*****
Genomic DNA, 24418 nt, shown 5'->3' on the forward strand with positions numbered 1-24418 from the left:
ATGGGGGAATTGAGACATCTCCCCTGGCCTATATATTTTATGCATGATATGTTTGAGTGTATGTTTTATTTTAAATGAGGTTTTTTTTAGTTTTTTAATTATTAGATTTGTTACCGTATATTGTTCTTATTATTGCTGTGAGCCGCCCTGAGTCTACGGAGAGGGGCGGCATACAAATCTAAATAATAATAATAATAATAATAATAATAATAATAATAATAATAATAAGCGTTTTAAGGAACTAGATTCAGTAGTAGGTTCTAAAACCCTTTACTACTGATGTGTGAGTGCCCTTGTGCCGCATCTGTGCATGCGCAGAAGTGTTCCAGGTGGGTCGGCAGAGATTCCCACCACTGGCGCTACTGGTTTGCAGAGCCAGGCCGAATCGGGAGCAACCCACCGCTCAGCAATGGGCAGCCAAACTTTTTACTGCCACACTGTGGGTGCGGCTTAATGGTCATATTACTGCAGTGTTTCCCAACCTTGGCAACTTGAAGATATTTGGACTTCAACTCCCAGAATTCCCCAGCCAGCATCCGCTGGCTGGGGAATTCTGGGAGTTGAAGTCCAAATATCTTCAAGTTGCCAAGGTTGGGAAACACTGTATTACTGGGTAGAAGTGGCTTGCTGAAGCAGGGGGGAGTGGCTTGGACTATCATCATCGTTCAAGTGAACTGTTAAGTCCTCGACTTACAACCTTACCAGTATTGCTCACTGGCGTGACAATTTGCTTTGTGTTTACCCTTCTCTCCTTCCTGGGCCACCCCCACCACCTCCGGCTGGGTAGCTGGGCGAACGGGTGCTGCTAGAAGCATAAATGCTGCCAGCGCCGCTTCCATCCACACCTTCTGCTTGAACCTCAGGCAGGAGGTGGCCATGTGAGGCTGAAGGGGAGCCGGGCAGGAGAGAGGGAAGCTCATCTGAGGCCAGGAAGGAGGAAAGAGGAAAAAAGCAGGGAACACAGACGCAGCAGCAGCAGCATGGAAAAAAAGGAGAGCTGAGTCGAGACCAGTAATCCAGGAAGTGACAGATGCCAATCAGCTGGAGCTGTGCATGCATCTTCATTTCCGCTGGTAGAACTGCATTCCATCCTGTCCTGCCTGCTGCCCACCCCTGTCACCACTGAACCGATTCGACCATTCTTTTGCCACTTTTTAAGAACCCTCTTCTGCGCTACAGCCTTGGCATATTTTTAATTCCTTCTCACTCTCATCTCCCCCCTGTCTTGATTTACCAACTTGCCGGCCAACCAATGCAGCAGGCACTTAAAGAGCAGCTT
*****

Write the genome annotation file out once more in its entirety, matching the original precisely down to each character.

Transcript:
Genomic DNA, 24418 nt, shown 5'->3' on the forward strand with positions numbered 1-24418 from the left:
ATGGGGGAATTGAGACATCTCCCCTGGCCTATATATTTTATGCATGATATGTTTGAGTGTATGTTTTATTTTAAATGAGGTTTTTTTTAGTTTTTTAATTATTAGATTTGTTACCGTATATTGTTCTTATTATTGCTGTGAGCCGCCCTGAGTCTACGGAGAGGGGCGGCATACAAATCTAAATAATAATAATAATAATAATAATAATAATAATAATAATAATAATAAGCGTTTTAAGGAACTAGATTCAGTAGTAGGTTCTAAAACCCTTTACTACTGATGTGTGAGTGCCCTTGTGCCGCATCTGTGCATGCGCAGAAGTGTTCCAGGTGGGTCGGCAGAGATTCCCACCACTGGCGCTACTGGTTTGCAGAGCCAGGCCGAATCGGGAGCAACCCACCGCTCAGCAATGGGCAGCCAAACTTTTTACTGCCACACTGTGGGTGCGGCTTAATGGTCATATTACTGCAGTGTTTCCCAACCTTGGCAACTTGAAGATATTTGGACTTCAACTCCCAGAATTCCCCAGCCAGCATCCGCTGGCTGGGGAATTCTGGGAGTTGAAGTCCAAATATCTTCAAGTTGCCAAGGTTGGGAAACACTGTATTACTGGGTAGAAGTGGCTTGCTGAAGCAGGGGGGAGTGGCTTGGACTATCATCATCGTTCAAGTGAACTGTTAAGTCCTCGACTTACAACCTTACCAGTATTGCTCACTGGCGTGACAATTTGCTTTGTGTTTACCCTTCTCTCCTTCCTGGGCCACCCCCACCACCTCCGGCTGGGTAGCTGGGCGAACGGGTGCTGCTAGAAGCATAAATGCTGCCAGCGCCGCTTCCATCCACACCTTCTGCTTGAACCTCAGGCAGGAGGTGGCCATGTGAGGCTGAAGGGGAGCCGGGCAGGAGAGAGGGAAGCTCATCTGAGGCCAGGAAGGAGGAAAGAGGAAAAAAGCAGGGAACACAGACGCAGCAGCAGCAGCATGGAAAAAAAGGAGAGCTGAGTCGAGACCAGTAATCCAGGAAGTGACAGATGCCAATCAGCTGGAGCTGTGCATGCATCTTCATTTCCGCTGGTAGAACTGCATTCCATCCTGTCCTGCCTGCTGCCCACCCCTGTCACCACTGAACCGATTCGACCATTCTTTTGCCACTTTTTAAGAACCCTCTTCTGCGCTACAGCCTTGGCATATTTTTAATTCCTTCTCACTCTCATCTCCCCCCTGTCTTGATTTACCAACTTGCCGGCCAACCAATGCAGCAGGCACTTAAAGAGCAGCTT